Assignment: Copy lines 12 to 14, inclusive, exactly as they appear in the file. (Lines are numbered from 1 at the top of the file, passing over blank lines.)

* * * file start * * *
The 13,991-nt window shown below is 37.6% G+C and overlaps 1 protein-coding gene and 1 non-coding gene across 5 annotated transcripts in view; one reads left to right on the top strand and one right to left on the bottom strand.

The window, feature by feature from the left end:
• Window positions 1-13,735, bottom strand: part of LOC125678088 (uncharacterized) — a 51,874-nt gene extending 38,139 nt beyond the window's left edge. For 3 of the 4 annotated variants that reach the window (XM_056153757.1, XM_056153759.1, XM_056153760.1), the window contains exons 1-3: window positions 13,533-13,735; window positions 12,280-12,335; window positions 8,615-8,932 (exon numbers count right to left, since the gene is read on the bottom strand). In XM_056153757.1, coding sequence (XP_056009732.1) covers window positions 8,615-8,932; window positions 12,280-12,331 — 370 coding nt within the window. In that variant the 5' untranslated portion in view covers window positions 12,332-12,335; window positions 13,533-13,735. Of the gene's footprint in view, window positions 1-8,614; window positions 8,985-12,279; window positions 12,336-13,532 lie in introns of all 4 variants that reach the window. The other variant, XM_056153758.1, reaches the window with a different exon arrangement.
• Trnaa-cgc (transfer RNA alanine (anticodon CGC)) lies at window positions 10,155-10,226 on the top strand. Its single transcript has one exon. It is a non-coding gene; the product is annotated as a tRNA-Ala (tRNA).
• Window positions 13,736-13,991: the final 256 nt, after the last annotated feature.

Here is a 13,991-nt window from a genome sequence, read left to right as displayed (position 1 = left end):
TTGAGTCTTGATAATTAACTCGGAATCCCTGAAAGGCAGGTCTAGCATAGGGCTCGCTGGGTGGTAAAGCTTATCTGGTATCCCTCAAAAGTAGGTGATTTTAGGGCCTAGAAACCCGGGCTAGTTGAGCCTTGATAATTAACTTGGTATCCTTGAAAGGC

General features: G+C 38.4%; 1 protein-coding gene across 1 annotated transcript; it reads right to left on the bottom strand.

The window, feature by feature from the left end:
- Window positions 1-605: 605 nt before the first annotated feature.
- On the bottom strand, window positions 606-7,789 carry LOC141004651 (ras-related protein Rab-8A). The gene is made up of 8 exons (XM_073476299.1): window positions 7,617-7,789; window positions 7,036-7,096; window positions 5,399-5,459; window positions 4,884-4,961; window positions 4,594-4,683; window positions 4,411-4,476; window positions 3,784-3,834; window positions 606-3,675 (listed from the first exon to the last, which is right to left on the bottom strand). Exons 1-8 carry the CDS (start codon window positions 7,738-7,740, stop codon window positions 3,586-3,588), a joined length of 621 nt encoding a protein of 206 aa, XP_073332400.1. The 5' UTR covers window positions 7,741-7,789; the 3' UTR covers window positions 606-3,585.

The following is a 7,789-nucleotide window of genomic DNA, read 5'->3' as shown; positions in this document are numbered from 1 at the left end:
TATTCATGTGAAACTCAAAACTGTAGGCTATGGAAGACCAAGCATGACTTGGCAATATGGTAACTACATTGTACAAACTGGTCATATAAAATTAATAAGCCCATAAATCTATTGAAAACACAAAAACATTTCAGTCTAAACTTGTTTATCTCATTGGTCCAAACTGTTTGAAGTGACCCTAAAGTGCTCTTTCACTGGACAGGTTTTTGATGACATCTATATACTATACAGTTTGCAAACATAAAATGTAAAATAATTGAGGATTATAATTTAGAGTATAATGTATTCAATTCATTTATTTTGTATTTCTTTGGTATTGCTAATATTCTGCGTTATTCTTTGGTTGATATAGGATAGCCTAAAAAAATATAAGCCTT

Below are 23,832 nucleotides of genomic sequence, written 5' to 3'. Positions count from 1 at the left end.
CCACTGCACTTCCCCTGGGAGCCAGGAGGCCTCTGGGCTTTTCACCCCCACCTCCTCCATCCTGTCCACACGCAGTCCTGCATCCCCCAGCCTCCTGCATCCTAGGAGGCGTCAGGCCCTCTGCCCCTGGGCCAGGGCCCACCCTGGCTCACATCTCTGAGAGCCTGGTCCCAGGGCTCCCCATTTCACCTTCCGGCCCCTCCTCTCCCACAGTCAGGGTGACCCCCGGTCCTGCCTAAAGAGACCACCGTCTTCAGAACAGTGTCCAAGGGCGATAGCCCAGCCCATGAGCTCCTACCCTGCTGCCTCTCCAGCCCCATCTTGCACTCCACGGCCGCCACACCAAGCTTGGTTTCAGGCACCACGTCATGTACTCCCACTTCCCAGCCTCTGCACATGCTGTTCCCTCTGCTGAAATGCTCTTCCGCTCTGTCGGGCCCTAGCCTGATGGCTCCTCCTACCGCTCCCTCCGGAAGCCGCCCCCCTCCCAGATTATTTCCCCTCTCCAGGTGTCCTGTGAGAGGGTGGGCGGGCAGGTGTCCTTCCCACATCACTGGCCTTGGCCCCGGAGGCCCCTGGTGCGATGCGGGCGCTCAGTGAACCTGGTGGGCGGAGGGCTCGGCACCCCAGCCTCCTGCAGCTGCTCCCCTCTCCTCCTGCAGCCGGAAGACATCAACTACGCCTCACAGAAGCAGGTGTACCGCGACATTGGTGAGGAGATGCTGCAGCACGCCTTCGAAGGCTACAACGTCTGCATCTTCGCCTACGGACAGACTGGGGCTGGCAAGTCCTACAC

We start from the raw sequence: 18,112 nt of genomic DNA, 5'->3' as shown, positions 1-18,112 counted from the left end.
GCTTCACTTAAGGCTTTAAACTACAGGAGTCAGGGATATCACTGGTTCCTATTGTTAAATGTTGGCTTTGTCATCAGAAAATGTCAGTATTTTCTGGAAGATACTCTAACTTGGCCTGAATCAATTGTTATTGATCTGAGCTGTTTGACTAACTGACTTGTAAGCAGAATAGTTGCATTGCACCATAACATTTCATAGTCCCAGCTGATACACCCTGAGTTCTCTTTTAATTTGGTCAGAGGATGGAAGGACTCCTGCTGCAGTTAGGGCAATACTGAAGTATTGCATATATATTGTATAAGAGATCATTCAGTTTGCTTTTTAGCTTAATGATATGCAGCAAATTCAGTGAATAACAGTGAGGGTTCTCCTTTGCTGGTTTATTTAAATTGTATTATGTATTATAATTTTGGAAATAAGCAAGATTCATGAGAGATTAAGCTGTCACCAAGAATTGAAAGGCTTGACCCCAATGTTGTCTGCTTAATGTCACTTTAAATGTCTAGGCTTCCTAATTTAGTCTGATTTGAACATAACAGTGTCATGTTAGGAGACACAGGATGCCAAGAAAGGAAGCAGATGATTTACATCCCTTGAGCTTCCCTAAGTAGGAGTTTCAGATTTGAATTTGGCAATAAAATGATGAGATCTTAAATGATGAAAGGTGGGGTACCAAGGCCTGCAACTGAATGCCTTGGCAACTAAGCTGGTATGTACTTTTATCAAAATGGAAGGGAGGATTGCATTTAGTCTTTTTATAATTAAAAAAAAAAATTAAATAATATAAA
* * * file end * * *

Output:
The following is a 7,789-nucleotide window of genomic DNA, read 5'->3' as shown; positions in this document are numbered from 1 at the left end:
TATTCATGTGAAACTCAAAACTGTAGGCTATGGAAGACCAAGCATGACTTGGCAATATGGTAACTACATTGTACAAACTGGTCATATAAAATTAATAAGCCCATAAATCTATTGAAAACACAAAAACATTTCAGTCTAAACTTGTTTATCTCATTGGTCCAAACTGTTTGAAGTGACCCTAAAGTGCTCTTTCACTGGACAGGTTTTTGATGACATCTATATACTATACAGTTTGCAAACATAAAATGTAAAATAATTGAGGATTATAATTTAGAGTATAATGTATTCAATTCATTTATTTTGTATTTCTTTGGTATTGCTAATATTCTGCGTTATTCTTTGGTTGATATAGGATAGCCTAAAAAAATATAAGCCTT

Below are 23,832 nucleotides of genomic sequence, written 5' to 3'. Positions count from 1 at the left end.